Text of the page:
Here's the latest from VIVA! (Vegetarians International Voice for Animals) regarding the culling of badgers in the UK:-
'In light of the recent scandal of farmers committing fraud to keep high milking cows even though they have tested positive for TB (by swapping ear tags with other cows), we have written to the Government insisting that they must drop any notion of killing badgers. Once again, even more proof that the spread of TB in cattle lies with bad farming practices - and not wildlife.
The true extent of this problem - and its role in spreading TB - is difficult to fathom, but it is likely to have been highly significant.
The Government in England is due to make a decision on 'culling' after the local elections in May. We hope that this latest scandal will make them see sense and abandon this disastrous, baseless and cruel policy.
Minister of State for the Department for Environment, Food and Rural Affairs
17 Smith Square
London SW1P 3JR
5 April 2011
Dear Mr Paice
I was very concerned – as I understand that you were also – to discover that fraud has been revealed, showing that some farmers have been illegally swapping cattle eartags in order to retain highly productive TB reactors.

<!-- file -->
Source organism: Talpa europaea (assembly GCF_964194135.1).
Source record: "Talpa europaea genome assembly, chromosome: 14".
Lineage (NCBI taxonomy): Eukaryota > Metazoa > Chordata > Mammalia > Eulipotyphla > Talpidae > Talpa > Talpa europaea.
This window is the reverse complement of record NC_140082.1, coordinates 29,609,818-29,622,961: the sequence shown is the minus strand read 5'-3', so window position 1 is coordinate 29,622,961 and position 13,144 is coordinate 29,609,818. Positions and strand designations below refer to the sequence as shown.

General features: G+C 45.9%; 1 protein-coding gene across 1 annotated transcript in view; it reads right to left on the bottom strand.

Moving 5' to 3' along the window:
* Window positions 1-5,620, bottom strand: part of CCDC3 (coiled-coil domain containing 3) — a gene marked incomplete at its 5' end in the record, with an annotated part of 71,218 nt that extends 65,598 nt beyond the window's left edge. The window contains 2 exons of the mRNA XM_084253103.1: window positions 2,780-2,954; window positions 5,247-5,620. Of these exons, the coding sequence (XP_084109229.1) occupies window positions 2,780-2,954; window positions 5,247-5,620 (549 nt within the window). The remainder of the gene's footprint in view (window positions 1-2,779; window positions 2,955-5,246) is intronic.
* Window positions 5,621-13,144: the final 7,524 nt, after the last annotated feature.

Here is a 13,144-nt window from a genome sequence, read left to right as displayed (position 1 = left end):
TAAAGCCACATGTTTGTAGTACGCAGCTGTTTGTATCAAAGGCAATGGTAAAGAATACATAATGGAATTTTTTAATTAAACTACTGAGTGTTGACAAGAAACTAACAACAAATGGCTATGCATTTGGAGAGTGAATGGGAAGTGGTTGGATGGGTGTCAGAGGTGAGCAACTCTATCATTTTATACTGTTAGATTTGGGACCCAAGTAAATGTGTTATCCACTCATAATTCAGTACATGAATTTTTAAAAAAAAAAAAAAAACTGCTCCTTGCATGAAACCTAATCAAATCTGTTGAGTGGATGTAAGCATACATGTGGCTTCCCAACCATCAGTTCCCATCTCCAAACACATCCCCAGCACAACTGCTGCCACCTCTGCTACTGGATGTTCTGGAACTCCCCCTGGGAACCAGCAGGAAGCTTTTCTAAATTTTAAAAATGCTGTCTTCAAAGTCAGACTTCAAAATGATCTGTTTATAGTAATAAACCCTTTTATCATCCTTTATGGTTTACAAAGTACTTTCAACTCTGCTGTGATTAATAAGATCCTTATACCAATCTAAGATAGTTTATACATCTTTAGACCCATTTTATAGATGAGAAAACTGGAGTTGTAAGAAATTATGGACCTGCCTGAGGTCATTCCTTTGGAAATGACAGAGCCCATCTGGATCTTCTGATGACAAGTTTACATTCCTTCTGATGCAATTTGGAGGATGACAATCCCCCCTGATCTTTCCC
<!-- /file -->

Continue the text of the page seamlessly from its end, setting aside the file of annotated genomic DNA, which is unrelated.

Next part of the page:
This is obviously deeply troubling, as it has undoubtedly meant that TB has been spread via this method – as these animals have been left to infect the rest of the herd and were (as I’m sure may have happened) then traded at market. The scale of this problem in spreading TB across the UK is perhaps incalculable, but is almost certain to be significant.
I understand that the issue was uncovered by Trading Standards in Gloucestershire, and that now other areas are now under investigation. Can you tell me what the results of these investigations have been?
Of further concern is the large increase in the scale of live movements across the UK. Data from the Rural Payments Agency has shown that despite several highly-contagious diseases among UK cattle, over 13 million cattle movements take place every year. Closely mirroring the historical rise in bTB cases is the rise in cattle movements, with 480,294 more cattle moved in 2010 than 2009. Cattle movements have more than quadrupled between 1999 (3,373,646) and 2010 (13,690,294) and have involved around 164 million animals.
And, as you know, rates of TB infection are actually falling in England and Wales, with 31,679 cattle across Britain slaughtered because of the disease in 2010, while around 40,000 were killed in 2008.
In light of this, whilst it is clear that some anti-TB methods are working (without killing wildlife), a lot more can be done to improve biosecurity systems. Therefore, I
forcefully suggest that any ‘culling’ of badgers must now come off the agenda, as these new issues will almost certainly help form a strong legal argument against any ‘cull’ in England.
I look forward to hearing back from you.